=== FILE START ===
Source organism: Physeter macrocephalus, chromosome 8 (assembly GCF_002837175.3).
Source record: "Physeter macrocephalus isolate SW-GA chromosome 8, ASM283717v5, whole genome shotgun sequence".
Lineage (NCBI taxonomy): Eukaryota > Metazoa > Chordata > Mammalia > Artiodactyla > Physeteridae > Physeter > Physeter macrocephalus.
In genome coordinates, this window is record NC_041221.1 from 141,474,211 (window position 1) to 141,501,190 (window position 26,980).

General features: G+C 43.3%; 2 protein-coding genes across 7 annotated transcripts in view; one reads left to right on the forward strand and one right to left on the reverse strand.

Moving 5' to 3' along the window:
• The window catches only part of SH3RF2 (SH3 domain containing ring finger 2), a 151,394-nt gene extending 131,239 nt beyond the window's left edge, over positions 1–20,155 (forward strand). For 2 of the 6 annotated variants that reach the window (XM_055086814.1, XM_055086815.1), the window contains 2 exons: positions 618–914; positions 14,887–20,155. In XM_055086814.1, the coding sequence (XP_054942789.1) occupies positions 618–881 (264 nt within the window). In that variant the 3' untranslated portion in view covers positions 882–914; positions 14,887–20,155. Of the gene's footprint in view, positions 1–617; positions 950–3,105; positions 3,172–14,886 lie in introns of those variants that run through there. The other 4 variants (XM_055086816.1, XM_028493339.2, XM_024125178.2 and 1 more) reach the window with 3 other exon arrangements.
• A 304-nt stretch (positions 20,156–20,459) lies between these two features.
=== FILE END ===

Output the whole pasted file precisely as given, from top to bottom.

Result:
Source organism: Physeter macrocephalus, chromosome 8 (assembly GCF_002837175.3).
Source record: "Physeter macrocephalus isolate SW-GA chromosome 8, ASM283717v5, whole genome shotgun sequence".
Lineage (NCBI taxonomy): Eukaryota > Metazoa > Chordata > Mammalia > Artiodactyla > Physeteridae > Physeter > Physeter macrocephalus.
In genome coordinates, this window is record NC_041221.1 from 141,474,211 (window position 1) to 141,501,190 (window position 26,980).

General features: G+C 43.3%; 2 protein-coding genes across 7 annotated transcripts in view; one reads left to right on the forward strand and one right to left on the reverse strand.

Moving 5' to 3' along the window:
• The window catches only part of SH3RF2 (SH3 domain containing ring finger 2), a 151,394-nt gene extending 131,239 nt beyond the window's left edge, over positions 1–20,155 (forward strand). For 2 of the 6 annotated variants that reach the window (XM_055086814.1, XM_055086815.1), the window contains 2 exons: positions 618–914; positions 14,887–20,155. In XM_055086814.1, the coding sequence (XP_054942789.1) occupies positions 618–881 (264 nt within the window). In that variant the 3' untranslated portion in view covers positions 882–914; positions 14,887–20,155. Of the gene's footprint in view, positions 1–617; positions 950–3,105; positions 3,172–14,886 lie in introns of those variants that run through there. The other 4 variants (XM_055086816.1, XM_028493339.2, XM_024125178.2 and 1 more) reach the window with 3 other exon arrangements.
• A 304-nt stretch (positions 20,156–20,459) lies between these two features.